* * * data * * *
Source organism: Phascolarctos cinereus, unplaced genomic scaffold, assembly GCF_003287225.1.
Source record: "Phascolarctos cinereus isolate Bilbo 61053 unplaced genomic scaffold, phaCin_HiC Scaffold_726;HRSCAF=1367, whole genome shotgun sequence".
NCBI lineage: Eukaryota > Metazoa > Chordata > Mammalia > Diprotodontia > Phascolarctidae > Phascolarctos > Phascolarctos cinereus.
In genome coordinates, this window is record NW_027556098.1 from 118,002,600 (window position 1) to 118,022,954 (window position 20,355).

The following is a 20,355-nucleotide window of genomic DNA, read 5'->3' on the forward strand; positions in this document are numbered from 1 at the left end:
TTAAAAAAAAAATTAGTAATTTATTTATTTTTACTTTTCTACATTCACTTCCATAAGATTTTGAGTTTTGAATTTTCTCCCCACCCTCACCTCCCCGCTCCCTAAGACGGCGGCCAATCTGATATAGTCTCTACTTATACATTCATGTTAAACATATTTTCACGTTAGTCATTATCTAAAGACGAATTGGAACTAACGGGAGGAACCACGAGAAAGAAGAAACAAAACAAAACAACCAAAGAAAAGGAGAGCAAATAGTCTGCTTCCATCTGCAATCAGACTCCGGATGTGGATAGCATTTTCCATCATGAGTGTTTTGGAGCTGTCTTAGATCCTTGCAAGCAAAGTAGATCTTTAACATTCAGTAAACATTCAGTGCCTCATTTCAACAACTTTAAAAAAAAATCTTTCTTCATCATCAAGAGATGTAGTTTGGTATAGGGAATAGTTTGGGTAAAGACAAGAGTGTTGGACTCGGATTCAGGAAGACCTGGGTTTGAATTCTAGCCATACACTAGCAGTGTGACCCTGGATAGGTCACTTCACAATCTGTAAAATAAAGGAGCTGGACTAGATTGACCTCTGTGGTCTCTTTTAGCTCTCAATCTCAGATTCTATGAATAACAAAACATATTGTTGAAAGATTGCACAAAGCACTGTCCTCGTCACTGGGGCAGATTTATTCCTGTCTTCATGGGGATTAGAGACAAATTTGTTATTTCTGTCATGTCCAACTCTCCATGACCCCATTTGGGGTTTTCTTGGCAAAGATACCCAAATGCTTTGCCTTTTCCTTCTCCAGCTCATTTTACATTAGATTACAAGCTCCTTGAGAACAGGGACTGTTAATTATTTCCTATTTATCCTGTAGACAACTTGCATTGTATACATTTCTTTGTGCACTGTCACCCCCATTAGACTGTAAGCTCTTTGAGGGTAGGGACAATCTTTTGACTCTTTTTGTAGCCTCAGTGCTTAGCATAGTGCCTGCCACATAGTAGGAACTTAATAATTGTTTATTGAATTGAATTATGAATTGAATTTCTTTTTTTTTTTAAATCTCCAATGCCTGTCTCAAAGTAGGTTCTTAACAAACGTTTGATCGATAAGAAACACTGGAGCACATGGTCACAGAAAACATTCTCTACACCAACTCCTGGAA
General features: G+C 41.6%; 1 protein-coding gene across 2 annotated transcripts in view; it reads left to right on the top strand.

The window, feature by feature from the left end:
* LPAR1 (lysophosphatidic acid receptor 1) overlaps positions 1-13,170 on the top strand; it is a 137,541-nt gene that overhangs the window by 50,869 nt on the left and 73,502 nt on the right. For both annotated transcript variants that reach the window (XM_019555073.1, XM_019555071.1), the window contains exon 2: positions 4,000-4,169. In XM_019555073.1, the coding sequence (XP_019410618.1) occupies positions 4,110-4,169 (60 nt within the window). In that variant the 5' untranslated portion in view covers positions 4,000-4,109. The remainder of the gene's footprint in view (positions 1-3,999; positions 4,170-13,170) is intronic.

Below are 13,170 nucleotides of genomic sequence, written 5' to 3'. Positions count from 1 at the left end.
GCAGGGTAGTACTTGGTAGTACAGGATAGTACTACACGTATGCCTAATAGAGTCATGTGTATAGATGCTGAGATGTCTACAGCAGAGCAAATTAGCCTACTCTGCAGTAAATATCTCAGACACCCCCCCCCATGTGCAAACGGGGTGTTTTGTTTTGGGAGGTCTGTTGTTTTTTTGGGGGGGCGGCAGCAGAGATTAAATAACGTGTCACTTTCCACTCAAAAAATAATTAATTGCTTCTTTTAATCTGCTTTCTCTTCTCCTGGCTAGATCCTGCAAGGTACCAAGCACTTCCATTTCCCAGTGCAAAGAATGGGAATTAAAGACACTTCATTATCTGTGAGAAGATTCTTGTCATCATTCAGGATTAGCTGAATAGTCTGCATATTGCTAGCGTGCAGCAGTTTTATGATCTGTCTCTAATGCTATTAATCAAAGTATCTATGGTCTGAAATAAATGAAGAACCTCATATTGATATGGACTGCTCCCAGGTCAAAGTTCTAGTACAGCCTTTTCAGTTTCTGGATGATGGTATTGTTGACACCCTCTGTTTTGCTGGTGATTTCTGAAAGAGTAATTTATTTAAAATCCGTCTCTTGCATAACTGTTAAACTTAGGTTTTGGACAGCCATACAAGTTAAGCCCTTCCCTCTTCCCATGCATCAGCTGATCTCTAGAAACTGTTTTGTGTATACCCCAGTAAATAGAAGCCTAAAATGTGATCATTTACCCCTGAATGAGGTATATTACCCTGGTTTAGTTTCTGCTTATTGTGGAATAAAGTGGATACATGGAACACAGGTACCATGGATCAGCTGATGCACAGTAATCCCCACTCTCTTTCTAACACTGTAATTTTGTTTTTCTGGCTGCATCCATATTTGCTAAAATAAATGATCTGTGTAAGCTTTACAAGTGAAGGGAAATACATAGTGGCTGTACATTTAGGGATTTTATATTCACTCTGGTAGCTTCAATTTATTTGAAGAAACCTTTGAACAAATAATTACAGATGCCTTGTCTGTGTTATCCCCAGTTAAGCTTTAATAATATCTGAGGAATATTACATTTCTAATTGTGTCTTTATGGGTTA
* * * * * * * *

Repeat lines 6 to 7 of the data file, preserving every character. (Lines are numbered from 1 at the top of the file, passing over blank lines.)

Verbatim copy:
TTAAAAAAAAAATTAGTAATTTATTTATTTTTACTTTTCTACATTCACTTCCATAAGATTTTGAGTTTTGAATTTTCTCCCCACCCTCACCTCCCCGCTCCCTAAGACGGCGGCCAATCTGATATAGTCTCTACTTATACATTCATGTTAAACATATTTTCACGTTAGTCATTATCTAAAGACGAATTGGAACTAACGGGAGGAACCACGAGAAAGAAGAAACAAAACAAAACAACCAAAGAAAAGGAGAGCAAATAGTCTGCTTCCATCTGCAATCAGACTCCGGATGTGGATAGCATTTTCCATCATGAGTGTTTTGGAGCTGTCTTAGATCCTTGCAAGCAAAGTAGATCTTTAACATTCAGTAAACATTCAGTGCCTCATTTCAACAACTTTAAAAAAAAATCTTTCTTCATCATCAAGAGATGTAGTTTGGTATAGGGAATAGTTTGGGTAAAGACAAGAGTGTTGGACTCGGATTCAGGAAGACCTGGGTTTGAATTCTAGCCATACACTAGCAGTGTGACCCTGGATAGGTCACTTCACAATCTGTAAAATAAAGGAGCTGGACTAGATTGACCTCTGTGGTCTCTTTTAGCTCTCAATCTCAGATTCTATGAATAACAAAACATATTGTTGAAAGATTGCACAAAGCACTGTCCTCGTCACTGGGGCAGATTTATTCCTGTCTTCATGGGGATTAGAGACAAATTTGTTATTTCTGTCATGTCCAACTCTCCATGACCCCATTTGGGGTTTTCTTGGCAAAGATACCCAAATGCTTTGCCTTTTCCTTCTCCAGCTCATTTTACATTAGATTACAAGCTCCTTGAGAACAGGGACTGTTAATTATTTCCTATTTATCCTGTAGACAACTTGCATTGTATACATTTCTTTGTGCACTGTCACCCCCATTAGACTGTAAGCTCTTTGAGGGTAGGGACAATCTTTTGACTCTTTTTGTAGCCTCAGTGCTTAGCATAGTGCCTGCCACATAGTAGGAACTTAATAATTGTTTATTGAATTGAATTATGAATTGAATTTCTTTTTTTTTTTAAATCTCCAATGCCTGTCTCAAAGTAGGTTCTTAACAAACGTTTGATCGATAAGAAACACTGGAGCACATGGTCACAGAAAACATTCTCTACACCAACTCCTGGAA
General features: G+C 41.6%; 1 protein-coding gene across 2 annotated transcripts in view; it reads left to right on the top strand.